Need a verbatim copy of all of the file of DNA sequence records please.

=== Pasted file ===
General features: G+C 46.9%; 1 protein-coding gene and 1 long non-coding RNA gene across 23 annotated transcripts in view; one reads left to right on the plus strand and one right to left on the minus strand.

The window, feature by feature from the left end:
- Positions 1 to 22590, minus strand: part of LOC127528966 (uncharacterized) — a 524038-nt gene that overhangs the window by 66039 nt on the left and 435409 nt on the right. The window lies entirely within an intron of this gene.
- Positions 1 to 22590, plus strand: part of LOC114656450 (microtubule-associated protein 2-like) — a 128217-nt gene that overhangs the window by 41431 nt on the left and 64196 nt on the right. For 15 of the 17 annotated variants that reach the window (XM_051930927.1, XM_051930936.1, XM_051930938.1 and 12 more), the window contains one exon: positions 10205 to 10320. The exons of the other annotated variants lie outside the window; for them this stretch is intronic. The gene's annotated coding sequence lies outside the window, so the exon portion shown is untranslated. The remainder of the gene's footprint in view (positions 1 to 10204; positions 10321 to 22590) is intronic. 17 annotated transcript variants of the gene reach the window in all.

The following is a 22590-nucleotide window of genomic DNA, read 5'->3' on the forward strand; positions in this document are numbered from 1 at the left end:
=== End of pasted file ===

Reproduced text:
General features: G+C 46.9%; 1 protein-coding gene and 1 long non-coding RNA gene across 23 annotated transcripts in view; one reads left to right on the plus strand and one right to left on the minus strand.

The window, feature by feature from the left end:
- Positions 1 to 22590, minus strand: part of LOC127528966 (uncharacterized) — a 524038-nt gene that overhangs the window by 66039 nt on the left and 435409 nt on the right. The window lies entirely within an intron of this gene.
- Positions 1 to 22590, plus strand: part of LOC114656450 (microtubule-associated protein 2-like) — a 128217-nt gene that overhangs the window by 41431 nt on the left and 64196 nt on the right. For 15 of the 17 annotated variants that reach the window (XM_051930927.1, XM_051930936.1, XM_051930938.1 and 12 more), the window contains one exon: positions 10205 to 10320. The exons of the other annotated variants lie outside the window; for them this stretch is intronic. The gene's annotated coding sequence lies outside the window, so the exon portion shown is untranslated. The remainder of the gene's footprint in view (positions 1 to 10204; positions 10321 to 22590) is intronic. 17 annotated transcript variants of the gene reach the window in all.

The following is a 22590-nucleotide window of genomic DNA, read 5'->3' on the forward strand; positions in this document are numbered from 1 at the left end: